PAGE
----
• obsession with calories and fat content
  • preoccupation with food, recipes, or cooking; may cook elaborate dinners for others but not eat themselves
  • dieting despite being thin or dangerously underweight
  • rituals: cuts food into tiny pieces; refuses to eat around others; hides or discards food
  • purging: uses laxatives, diet pills, ipecac syrup, or water pills; may engage in self-induced vomiting; may run to the bathroom after eating in order to vomit and quickly get rid of the calories
  • may engage in frequent, strenuous exercise
  • perception: perceives self to be overweight despite being told by others they are too thin
  • becomes intolerant to cold: frequently complains of being cold from loss of insulating body fat or poor circulation resulting from extremely low blood pressure; body temperature lowers (hypothermia) in effort to conserve energy
  • depression: may frequently be in a sad, lethargic state
  • solitude: may avoid friends and family; becomes withdrawn and secretive
  • cheeks may become swollen because of enlargement of the salivary glands caused by excessive vomiting
  • swollen joints
  • abdominal distension
  • bad breath
  • hair loss or thinning
Dermatologic signs of anorexia nervosa
xerosis
telogen effluvium
carotenoderma
acne
hyperpigmentation
seborrheic dermatitis
acrocyanosis
perniosis
petechiae
livedo reticularis
interdigital intertrigo
paronychia
generalized pruritus
acquired striae distensae
angular stomatitis
prurigo pigmentosa
edema
linear erythema craquele
acrodermatitis enteropathica
pellagra
Possible medical complications of anorexia nervosa
constipation
diarrhea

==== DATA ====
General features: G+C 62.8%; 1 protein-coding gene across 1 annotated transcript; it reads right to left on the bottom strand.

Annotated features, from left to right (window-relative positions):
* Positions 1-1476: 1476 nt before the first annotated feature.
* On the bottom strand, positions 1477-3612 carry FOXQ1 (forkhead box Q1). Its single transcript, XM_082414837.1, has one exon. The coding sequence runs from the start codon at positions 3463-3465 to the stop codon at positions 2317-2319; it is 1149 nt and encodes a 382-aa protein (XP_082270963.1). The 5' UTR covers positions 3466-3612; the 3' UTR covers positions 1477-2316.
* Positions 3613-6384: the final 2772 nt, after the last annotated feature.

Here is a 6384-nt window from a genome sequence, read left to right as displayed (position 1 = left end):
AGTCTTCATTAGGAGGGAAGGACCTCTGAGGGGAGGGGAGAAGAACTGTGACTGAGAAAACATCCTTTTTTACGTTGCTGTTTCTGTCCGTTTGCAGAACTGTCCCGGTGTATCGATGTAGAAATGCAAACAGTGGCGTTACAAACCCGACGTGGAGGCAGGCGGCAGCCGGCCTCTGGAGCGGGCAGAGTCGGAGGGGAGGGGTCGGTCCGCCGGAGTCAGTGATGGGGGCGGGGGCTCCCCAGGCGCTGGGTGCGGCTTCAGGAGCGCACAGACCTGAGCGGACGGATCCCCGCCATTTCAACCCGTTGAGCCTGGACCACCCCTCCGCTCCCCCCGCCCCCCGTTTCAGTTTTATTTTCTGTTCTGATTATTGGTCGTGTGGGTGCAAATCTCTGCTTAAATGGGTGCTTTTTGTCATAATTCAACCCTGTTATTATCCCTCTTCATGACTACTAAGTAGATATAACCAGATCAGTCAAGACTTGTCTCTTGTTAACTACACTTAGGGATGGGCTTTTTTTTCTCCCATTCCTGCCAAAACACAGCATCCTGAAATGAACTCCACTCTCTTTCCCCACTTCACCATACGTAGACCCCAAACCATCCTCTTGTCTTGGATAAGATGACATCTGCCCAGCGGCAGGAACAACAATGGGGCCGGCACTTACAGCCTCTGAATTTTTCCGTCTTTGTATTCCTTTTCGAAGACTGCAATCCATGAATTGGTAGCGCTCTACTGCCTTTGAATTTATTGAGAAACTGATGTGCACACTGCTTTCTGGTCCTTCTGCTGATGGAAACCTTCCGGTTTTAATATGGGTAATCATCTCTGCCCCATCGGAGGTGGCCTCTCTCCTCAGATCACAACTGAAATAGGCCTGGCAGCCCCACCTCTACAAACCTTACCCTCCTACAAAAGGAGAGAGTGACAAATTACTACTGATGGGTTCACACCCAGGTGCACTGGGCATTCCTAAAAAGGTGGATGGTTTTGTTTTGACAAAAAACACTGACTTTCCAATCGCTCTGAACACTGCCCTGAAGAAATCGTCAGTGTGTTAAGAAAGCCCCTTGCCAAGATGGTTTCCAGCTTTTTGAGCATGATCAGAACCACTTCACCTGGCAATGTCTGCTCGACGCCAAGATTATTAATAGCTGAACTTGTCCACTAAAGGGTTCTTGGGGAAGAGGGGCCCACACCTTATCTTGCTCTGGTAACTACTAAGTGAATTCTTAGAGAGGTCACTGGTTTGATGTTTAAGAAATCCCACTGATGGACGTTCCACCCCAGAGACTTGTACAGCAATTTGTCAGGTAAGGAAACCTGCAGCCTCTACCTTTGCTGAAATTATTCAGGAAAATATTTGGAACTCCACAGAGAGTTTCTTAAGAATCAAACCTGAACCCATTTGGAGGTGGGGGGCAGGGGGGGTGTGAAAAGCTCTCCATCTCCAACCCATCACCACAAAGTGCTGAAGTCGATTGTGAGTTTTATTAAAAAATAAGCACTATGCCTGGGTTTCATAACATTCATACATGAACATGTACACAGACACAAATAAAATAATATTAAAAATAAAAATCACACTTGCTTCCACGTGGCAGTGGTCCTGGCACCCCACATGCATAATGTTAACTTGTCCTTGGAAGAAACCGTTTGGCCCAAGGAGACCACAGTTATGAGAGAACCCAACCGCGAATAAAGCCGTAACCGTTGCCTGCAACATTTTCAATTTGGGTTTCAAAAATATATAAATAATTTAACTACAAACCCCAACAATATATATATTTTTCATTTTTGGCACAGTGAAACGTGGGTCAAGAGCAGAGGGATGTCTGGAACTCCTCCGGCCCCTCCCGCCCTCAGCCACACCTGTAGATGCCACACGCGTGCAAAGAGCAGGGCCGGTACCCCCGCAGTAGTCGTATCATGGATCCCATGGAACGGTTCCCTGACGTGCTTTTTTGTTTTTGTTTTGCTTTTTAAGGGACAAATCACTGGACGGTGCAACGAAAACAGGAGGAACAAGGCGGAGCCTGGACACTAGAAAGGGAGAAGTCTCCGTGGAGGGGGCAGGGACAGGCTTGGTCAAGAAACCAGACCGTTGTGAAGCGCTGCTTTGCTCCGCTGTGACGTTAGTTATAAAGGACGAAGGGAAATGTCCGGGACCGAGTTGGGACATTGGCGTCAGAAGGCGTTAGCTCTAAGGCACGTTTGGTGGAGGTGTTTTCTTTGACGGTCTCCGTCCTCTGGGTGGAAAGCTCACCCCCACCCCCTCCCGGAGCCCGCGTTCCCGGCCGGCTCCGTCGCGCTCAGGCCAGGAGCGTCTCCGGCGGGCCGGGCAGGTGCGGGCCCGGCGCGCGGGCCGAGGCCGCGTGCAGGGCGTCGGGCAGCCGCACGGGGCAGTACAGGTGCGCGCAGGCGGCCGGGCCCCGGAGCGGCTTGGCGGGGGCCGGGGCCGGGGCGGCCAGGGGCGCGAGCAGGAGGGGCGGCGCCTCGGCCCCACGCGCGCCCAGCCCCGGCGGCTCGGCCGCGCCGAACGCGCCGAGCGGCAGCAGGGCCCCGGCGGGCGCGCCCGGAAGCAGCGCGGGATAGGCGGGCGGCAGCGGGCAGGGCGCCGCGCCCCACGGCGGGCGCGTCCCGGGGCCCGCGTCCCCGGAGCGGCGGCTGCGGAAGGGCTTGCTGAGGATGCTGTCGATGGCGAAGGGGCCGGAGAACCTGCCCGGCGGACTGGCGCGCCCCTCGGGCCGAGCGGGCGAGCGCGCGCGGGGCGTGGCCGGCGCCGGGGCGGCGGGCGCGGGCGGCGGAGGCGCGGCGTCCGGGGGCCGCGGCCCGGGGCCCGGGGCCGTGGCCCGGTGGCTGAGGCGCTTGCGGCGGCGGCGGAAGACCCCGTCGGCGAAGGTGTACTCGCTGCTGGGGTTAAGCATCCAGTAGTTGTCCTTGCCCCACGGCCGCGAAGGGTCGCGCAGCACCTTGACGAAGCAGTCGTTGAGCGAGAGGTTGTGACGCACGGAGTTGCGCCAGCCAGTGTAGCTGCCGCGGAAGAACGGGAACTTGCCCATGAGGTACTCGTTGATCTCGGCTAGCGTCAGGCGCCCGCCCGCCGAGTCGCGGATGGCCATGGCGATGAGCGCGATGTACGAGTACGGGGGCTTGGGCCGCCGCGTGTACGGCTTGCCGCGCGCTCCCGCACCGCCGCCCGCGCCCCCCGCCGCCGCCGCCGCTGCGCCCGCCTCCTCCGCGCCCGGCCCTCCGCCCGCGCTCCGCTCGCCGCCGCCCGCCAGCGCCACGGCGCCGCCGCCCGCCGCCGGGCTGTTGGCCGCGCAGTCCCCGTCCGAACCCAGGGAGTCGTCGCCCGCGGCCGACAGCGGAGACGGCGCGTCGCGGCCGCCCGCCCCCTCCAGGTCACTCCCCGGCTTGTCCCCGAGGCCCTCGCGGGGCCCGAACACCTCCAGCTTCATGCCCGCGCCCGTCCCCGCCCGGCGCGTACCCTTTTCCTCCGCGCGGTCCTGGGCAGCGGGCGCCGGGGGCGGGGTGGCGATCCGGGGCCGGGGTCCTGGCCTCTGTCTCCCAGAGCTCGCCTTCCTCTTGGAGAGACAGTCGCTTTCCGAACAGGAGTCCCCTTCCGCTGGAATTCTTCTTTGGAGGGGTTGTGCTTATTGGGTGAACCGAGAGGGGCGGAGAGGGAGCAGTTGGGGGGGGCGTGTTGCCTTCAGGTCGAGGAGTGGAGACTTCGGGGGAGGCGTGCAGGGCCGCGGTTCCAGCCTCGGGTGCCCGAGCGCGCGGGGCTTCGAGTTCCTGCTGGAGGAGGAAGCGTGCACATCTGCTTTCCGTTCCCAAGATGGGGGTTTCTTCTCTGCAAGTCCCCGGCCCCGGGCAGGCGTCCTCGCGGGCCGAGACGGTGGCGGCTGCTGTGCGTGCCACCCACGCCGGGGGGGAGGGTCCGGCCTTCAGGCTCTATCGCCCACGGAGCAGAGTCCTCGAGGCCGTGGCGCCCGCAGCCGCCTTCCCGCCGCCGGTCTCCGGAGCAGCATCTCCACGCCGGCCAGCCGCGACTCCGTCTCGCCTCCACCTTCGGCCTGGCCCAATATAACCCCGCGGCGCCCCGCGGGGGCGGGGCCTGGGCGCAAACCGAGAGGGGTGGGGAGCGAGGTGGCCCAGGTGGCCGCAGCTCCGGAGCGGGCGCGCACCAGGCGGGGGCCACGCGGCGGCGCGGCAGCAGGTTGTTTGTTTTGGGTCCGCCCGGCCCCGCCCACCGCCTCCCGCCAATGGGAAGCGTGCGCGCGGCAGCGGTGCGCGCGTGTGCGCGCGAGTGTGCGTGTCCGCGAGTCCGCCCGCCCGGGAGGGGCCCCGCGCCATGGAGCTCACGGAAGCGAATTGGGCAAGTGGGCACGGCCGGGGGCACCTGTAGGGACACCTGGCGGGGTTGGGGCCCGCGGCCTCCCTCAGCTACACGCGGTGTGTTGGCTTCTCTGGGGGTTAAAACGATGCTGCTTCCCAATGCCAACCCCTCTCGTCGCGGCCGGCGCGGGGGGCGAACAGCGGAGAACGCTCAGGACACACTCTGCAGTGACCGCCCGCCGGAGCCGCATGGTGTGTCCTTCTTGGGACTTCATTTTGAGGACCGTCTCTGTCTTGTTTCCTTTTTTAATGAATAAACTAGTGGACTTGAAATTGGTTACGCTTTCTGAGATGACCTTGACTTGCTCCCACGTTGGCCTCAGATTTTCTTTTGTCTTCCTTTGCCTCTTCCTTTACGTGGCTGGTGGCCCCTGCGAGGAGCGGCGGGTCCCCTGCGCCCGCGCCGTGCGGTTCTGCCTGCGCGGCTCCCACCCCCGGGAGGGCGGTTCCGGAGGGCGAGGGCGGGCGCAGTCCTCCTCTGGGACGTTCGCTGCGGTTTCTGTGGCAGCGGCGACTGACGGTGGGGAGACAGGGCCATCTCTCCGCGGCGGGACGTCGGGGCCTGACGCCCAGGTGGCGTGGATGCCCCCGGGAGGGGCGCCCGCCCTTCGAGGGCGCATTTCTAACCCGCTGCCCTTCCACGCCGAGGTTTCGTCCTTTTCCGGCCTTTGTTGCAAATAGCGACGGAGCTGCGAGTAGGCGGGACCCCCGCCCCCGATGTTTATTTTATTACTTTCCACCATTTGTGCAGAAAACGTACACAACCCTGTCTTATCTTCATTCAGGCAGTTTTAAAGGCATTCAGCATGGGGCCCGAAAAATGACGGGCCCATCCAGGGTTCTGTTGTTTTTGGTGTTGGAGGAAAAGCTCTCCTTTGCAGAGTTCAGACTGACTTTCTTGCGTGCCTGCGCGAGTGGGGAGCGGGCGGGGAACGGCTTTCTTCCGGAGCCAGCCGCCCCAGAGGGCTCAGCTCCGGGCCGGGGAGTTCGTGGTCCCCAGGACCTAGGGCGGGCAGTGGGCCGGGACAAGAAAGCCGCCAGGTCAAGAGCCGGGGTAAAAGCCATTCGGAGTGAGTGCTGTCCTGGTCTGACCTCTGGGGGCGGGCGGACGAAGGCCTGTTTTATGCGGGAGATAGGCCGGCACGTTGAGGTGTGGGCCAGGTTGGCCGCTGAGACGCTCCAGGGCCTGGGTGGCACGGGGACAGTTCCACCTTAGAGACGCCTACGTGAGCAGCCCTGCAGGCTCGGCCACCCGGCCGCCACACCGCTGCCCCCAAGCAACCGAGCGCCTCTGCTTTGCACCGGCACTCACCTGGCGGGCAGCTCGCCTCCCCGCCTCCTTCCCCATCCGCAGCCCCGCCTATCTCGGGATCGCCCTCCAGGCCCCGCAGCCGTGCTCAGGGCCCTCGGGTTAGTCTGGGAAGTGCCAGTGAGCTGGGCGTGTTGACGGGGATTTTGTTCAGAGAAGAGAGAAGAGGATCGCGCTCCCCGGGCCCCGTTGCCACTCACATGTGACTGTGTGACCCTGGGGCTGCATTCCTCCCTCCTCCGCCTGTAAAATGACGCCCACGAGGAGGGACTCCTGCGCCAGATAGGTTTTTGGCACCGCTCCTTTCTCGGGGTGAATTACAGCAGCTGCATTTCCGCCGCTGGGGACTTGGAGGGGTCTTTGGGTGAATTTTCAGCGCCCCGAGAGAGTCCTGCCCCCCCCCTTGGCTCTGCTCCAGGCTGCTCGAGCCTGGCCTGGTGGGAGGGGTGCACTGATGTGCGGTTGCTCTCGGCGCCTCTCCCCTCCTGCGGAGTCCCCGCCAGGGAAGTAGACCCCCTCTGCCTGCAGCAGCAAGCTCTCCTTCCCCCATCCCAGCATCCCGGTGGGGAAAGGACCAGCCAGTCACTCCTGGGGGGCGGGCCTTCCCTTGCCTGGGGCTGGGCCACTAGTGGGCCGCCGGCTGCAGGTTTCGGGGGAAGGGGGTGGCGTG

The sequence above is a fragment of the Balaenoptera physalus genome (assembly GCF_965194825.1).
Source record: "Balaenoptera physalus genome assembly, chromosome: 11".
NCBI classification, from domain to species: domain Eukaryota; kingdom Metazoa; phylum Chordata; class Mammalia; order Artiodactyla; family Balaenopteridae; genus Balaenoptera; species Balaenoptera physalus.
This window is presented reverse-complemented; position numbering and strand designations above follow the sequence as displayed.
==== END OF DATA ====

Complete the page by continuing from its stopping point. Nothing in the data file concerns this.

electrolyte imbalance[
cavities[
tooth loss
cardiac arrest
amenorrhoea
edema
osteoporosis
osteopenia
hyponatremia
hypokalemia
optic neuropathy
brain atrophy
leukopenia

Medical Complications in Children and Adolescents with Anorexia Nervosa Anorexia nervosa can have serious implications when onset occurs before the completion of growth, pubertal maturation and prior to attaining peak bone mass.Complications specific to adolescents and children with anorexia nervosa can include:

  • growth retardation height gain slows and can stop completely with severe weight loss. Growth in height can commence a few months after weight restoration.
  • Pubertal Delay or Arrest both height gain and pubertal development are dependent on the release of growth hormone and gonadotrophins (LH and FSH) from the pituitary gland. Suppression of gonadotrophins in patients with anorexia nervosa has been frequently documented.
  • Reduction of Peak Bone Mass Bone accretion is the highest during adolescence, and if onset of anorexia nervosa occurs during this time and stalls puberty, bone mass may remain low
  • Hepatic Steatosis fatty infiltration of the liver, an indicator of malnutrition in children

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Information on this web site is provided for informational purposes only and is not a substitute for professional medical advice. You should not use the information on this web site for diagnosing or treating a medical or health condition. You should carefully read all product packaging. If you have or suspect you have a medical problem, promptly contact your professional healthcare provider